“Assault on Precinct 13” mired by bad writing

“Assault on Precinct 13” is the remake of John Carpenter’s 1976 film of the same name, which was itself a retelling of Howard Hawks’ 1959 western “Rio Bravo.” It is a tried and true formula that has been employed successfully many times before, but this iteration leaves much to be desired.

The movie is a siege story. A notorious gangster named Marion Bishop (Laurence Fishburne) is being transported through Detroit during a blizzard when inclement weather forces the bus to stop at the run-down Precinct 13. The station is about to be abandoned and apparently is in a completely isolated section of Detroit. A small army of dirty cops led by Marcus Duvall (Gabriel Byrne), seize the opportunity to kill Bishop, who will be ratting out the dirty cops if he is ever questioned. Manning the precinct is Jake Roenick (Ethan Hawke), a noble yet tormented young cop who finds himself leading the defense of the station during a highly implausible siege. Along for the ride are a supporting cast of cops, criminals and a psychiatrist, all of whom must take up unconventional weapons and battle the heavily armed attackers.


The film’s biggest failing is its screenplay. It has all the trademarks of modern Hollywood crap. First, there’s the implementation of tiresome clichés. Roenick being tortured by guilt, the wannabe edginess of Bishop’s “I’m a bad guy” monologues, and Roenick’s flirtations with his psychiatrist are all examples of these.

The second symptom of crappy screenwriting present in “Assault” is an overabundance of scenes where the characters describe their feelings to each other in great detail. These conversations almost never happen in real life, and when they do it’s either between family or the closest of friends. Here it represents a clumsy attempt at building a character arc.

The third symptom is the unnatural use of the word “fuck.” Lesser screenwriters seem to see the word as a shortcut to tension. Suddenly, the word begins popping up in places where people wouldn’t normally use it. For example, “Sit down and relax, my Serbian fucking friend” or “God-fucking-damn-it.” There was one intended moment of tension in “Assault” that was rendered ridiculous when three sequential lines by three different characters all had the word crammed awkwardly into the middle. People swear in specific, predictable ways. This is not reflected in “Assault.”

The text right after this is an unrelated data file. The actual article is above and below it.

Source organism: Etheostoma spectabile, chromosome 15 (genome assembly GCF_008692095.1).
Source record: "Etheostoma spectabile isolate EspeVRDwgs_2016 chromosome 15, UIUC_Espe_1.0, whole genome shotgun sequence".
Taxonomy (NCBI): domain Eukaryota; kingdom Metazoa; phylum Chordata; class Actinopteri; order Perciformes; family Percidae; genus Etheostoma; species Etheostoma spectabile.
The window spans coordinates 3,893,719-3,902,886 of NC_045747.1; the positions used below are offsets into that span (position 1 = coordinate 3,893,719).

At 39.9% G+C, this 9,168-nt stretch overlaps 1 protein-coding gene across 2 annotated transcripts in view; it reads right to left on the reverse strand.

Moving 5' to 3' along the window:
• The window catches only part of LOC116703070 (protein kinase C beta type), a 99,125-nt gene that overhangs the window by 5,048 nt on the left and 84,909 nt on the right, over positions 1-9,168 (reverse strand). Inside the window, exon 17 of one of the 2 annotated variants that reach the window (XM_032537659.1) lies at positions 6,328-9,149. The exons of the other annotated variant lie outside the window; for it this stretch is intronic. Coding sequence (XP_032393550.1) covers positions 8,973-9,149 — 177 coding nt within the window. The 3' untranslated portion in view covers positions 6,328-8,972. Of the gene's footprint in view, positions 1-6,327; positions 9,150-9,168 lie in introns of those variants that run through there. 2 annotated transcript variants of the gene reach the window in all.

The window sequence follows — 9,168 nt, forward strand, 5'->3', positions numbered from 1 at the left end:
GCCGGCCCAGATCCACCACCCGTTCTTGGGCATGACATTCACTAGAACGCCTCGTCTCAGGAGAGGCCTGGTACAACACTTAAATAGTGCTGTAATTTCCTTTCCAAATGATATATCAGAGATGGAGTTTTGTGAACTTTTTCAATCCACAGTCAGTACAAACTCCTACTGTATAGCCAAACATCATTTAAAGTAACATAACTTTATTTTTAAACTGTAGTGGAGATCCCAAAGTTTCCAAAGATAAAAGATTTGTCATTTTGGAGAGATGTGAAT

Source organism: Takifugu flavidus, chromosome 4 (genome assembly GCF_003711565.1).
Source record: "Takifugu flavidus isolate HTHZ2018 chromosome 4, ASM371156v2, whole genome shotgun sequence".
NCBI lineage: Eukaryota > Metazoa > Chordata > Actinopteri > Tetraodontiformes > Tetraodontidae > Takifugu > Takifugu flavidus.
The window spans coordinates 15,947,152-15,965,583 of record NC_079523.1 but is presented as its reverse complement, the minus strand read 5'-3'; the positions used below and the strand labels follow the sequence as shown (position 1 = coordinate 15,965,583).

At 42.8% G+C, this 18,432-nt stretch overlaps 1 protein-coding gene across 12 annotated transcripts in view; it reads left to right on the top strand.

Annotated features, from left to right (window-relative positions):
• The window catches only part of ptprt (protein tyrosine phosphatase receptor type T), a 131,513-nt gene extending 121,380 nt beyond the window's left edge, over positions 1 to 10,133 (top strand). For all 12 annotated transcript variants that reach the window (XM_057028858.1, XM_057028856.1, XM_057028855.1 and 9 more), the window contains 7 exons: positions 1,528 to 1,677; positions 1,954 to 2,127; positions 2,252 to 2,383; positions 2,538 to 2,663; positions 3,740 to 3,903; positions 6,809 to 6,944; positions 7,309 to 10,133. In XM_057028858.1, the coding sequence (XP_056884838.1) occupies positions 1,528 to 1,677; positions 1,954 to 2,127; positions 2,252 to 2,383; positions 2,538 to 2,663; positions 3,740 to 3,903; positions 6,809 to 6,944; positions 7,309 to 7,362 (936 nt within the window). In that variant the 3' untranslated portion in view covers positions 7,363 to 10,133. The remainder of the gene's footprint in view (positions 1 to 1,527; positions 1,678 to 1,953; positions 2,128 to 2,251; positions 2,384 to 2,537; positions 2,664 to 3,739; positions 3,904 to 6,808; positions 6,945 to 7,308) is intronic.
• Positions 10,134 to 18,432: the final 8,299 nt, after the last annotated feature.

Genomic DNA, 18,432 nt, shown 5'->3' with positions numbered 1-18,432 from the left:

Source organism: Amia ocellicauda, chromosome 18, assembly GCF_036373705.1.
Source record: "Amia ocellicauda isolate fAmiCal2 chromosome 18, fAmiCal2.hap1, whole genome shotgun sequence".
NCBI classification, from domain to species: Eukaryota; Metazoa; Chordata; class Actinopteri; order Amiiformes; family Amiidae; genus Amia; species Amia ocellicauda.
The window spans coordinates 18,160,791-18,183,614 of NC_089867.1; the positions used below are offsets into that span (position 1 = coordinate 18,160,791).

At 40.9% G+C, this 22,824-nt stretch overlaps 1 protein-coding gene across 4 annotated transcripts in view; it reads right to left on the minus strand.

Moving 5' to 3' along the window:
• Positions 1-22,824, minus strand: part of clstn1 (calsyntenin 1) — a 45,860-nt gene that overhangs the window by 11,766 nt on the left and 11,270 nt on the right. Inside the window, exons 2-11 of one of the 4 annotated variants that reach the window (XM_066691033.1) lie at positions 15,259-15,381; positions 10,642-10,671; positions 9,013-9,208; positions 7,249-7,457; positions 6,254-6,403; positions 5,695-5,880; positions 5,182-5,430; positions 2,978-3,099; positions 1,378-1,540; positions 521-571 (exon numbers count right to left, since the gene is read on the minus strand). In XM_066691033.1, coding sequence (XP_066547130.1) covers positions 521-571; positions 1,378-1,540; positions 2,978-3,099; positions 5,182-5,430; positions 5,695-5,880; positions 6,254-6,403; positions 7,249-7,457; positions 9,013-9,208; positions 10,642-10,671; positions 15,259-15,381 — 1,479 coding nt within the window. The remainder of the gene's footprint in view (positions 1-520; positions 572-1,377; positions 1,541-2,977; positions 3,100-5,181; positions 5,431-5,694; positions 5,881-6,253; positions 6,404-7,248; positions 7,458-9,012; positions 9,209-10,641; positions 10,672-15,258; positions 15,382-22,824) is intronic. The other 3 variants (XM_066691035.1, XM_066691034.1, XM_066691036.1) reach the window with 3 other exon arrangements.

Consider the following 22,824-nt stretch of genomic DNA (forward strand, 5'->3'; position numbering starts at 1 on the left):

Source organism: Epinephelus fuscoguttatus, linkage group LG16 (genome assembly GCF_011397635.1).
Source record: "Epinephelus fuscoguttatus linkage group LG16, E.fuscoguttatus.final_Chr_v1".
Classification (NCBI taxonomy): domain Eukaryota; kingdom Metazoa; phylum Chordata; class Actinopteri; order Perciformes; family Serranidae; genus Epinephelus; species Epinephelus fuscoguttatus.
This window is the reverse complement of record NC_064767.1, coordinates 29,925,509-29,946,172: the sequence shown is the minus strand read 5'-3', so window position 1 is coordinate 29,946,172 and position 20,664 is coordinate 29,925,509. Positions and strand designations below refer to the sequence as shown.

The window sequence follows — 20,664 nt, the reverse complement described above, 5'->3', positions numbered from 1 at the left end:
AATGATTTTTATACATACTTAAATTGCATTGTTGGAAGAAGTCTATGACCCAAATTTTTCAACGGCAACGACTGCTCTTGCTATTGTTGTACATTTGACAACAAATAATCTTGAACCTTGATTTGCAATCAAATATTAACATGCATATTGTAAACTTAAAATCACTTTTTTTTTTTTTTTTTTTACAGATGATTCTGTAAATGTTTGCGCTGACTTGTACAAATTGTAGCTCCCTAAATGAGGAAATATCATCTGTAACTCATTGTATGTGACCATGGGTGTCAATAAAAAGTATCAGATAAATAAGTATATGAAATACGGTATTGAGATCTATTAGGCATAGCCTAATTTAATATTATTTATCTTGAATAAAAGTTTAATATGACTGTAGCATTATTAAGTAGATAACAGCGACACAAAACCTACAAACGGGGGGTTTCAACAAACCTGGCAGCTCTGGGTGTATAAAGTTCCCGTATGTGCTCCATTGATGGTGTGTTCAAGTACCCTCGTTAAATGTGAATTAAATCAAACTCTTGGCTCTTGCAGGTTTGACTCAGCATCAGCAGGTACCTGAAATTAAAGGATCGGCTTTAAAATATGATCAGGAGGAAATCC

This script still could have been made to work with the proper direction, but director Richet unwisely pushes his actors toward heavy melodrama. Instead of maximizing the emotional impact of the scenes, it emphasizes the omnipresent clichés.

The film did get two things right: the casting and the action scenes. The supporting cast was peopled with capable actors like John Leguizamo, Maria Bello and Brian Dennehy. The leads, Hawke and Fishburne, are both highly accomplished actors. Hawke struggles to make the hackneyed Roenick interesting, and even succeeds every now and then. Every member of the cast has a noteworthy moment at some point in the movie, even lame rapper Ja Rule. Ultimately, the cast is unable to rise above the terrible writing and melodramatic direction.

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The action was truly a delight. It was gritty, violent and easy to follow. As an added bonus, all action in the movie adheres to the laws of physics and human capabilities, which is very rare in today’s over-the-top action films. In spite of being realistic and unspectacular, action sequences are paced and shot so that they are still gripping and intense. If only there had been more of it, the movie would have sucked less.

“Assault on Precinct 13” had all the makings of a good movie, but its good points are overwhelmed by the awfulness of the script. Nevertheless, it remains watchable and should satisfy a craving for action and violence. Anyone seeking a good movie should avoid it though.